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  1. #1
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    Bicycle for 275 LB Rider

    Recently there have been several posts my a member seeking information for a reasonably priced and sturdy bicycle for his 275 lb body. After some thought, I have a solution, though it will be controversial to some.

    I believe the best solution is a good quality ATB. Most road frames regardless of the tubing have recommended maximum rider weights of 200 lb, but good ATB tubesets do not have weight limits. While they are heavier, by virtue of their thicker walls, this is just what is needed to safely carry someone of this weight. Yes, I realize that that the frame designers have built in safety factors and that many of us have ridden long term on frames that were not rated for our weights, but for this rider, this seems to a big concern and I believe he is best served by an ATB tubeset.

    The high rolling rersistance of knobby tires is easily overcome by going to high pressure, non-knobby tires such as Specialized Fat Boys.

    The wide range gearing of an ATB is probably more appropriate for an unconditioned novice when trying to move his heavy body up a hill.

    The wheels, provided they have box-section rims, should be be better capable of handling the load than a road rim.

    The lack of hand positions are can supplemented with a pair of bar end extensions, to make climbing easier.

    So, in the end, I suggest a good, used, medium level mountain bicycle. Something with box section, aluminun rims and a good ATB tubeset (such as Columbus Crommor OR, Reynolds 501 ATB, Ishiwata MTB, Tange MTB or the equivalent). Add a set of high pressure, non-knobby tires and bar end extensions to make the road riding more practical. A touring bicycle with an ATB tubeset would serve just as well, but these are a little harder to find than an ATB.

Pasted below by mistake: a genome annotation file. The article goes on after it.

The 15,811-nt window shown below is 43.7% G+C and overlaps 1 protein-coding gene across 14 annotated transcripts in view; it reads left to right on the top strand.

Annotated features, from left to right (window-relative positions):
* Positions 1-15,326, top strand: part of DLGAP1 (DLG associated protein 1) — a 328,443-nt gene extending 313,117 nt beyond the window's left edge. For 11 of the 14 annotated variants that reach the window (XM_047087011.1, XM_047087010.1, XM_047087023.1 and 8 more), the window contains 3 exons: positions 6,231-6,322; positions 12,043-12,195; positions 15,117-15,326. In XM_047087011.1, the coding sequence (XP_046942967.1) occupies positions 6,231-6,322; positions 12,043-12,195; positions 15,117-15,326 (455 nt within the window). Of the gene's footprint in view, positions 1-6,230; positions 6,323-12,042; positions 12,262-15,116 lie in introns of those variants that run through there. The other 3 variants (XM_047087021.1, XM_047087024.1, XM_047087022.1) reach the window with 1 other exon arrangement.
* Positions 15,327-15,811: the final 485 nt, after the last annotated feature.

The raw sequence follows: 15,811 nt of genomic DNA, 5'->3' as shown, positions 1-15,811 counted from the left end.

2. #2
    Lagomorph Demonicus stumpjumper's Avatar
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    Interesting. I've been considering his plight for a few days myself, and never thought about that.
    All in all, not a bad suggestion. For what its worth I'm about 240 and my primary commuter is an 88 specialized stumpjumper with nitto drop bars, technomic stem, shimano 600 crank, suntour arx deraileurs, bar end shifter conversion, and 1.5" slicks on old deore/matrix wheels. Nitto rack up front, blackburn in the rear. full compliment of lights. Baggins handlebar bag and seat bag. Full fenders.
    Of course I still ride my lighter bikes, but for utilitarian work, the stumpy is great.
    Lord Bowler: Uh oh. You hit the sheriff
    Brisco County Jr.: Yeah, but I did not hit the deputy.

  3. #3
    Seņor Member USAZorro's Avatar
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    T-Mar, Great advice as usual, though I don't expect there's much concern about climbing sizeable hills. He lives in Florida.
    The search for inner peace continues...

  4. #4
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    Thanks for the help again, and I am that new rider this thread is about. Again, more questions: Spotted a couple of Trek 6000 mountain bikes (used) with aluminum frames. Would these be suitable? Also spotted a bike of a brand I have never heard of (you guys probably have). It is a GT brand and it looks to be more of a female type design but maybe not. It is a Slipstream model and seems VERY well constructed. After reading this thread I stumbled across a catalog that showed this model. Here is a link and it is on page 49. Your comments? It looks sturdy and at a minimum maybe my wife could use it. It is at a thrift store at about $65. and looks in very good condition.

    http://www.mtb-kataloge.de/Bikekatal.../GT/1998-2.pdf

  5. #5
    Senior Member Citoyen du Monde's Avatar
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    Quote Originally Posted by T-Mar